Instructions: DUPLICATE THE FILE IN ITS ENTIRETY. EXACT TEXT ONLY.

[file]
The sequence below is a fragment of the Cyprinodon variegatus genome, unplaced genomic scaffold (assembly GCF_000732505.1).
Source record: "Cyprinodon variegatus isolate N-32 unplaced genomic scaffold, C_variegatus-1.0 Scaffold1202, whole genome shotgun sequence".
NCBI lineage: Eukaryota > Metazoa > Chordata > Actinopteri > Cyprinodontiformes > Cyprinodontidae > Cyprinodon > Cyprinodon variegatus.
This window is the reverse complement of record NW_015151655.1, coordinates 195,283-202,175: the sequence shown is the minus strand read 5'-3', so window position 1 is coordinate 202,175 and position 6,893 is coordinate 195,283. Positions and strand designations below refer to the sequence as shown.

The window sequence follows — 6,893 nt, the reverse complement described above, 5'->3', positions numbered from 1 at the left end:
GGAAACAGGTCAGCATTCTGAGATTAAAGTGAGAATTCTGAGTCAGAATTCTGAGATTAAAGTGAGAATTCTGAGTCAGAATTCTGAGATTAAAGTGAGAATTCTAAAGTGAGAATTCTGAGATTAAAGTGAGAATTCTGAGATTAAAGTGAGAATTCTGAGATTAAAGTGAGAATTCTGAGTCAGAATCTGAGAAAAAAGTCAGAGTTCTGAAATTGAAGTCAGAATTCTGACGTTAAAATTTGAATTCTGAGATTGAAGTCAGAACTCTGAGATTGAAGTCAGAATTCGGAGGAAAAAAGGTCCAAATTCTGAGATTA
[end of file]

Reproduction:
The sequence below is a fragment of the Cyprinodon variegatus genome, unplaced genomic scaffold (assembly GCF_000732505.1).
Source record: "Cyprinodon variegatus isolate N-32 unplaced genomic scaffold, C_variegatus-1.0 Scaffold1202, whole genome shotgun sequence".
NCBI lineage: Eukaryota > Metazoa > Chordata > Actinopteri > Cyprinodontiformes > Cyprinodontidae > Cyprinodon > Cyprinodon variegatus.
This window is the reverse complement of record NW_015151655.1, coordinates 195,283-202,175: the sequence shown is the minus strand read 5'-3', so window position 1 is coordinate 202,175 and position 6,893 is coordinate 195,283. Positions and strand designations below refer to the sequence as shown.

The window sequence follows — 6,893 nt, the reverse complement described above, 5'->3', positions numbered from 1 at the left end:
GGAAACAGGTCAGCATTCTGAGATTAAAGTGAGAATTCTGAGTCAGAATTCTGAGATTAAAGTGAGAATTCTGAGTCAGAATTCTGAGATTAAAGTGAGAATTCTAAAGTGAGAATTCTGAGATTAAAGTGAGAATTCTGAGATTAAAGTGAGAATTCTGAGATTAAAGTGAGAATTCTGAGTCAGAATCTGAGAAAAAAGTCAGAGTTCTGAAATTGAAGTCAGAATTCTGACGTTAAAATTTGAATTCTGAGATTGAAGTCAGAACTCTGAGATTGAAGTCAGAATTCGGAGGAAAAAAGGTCCAAATTCTGAGATTA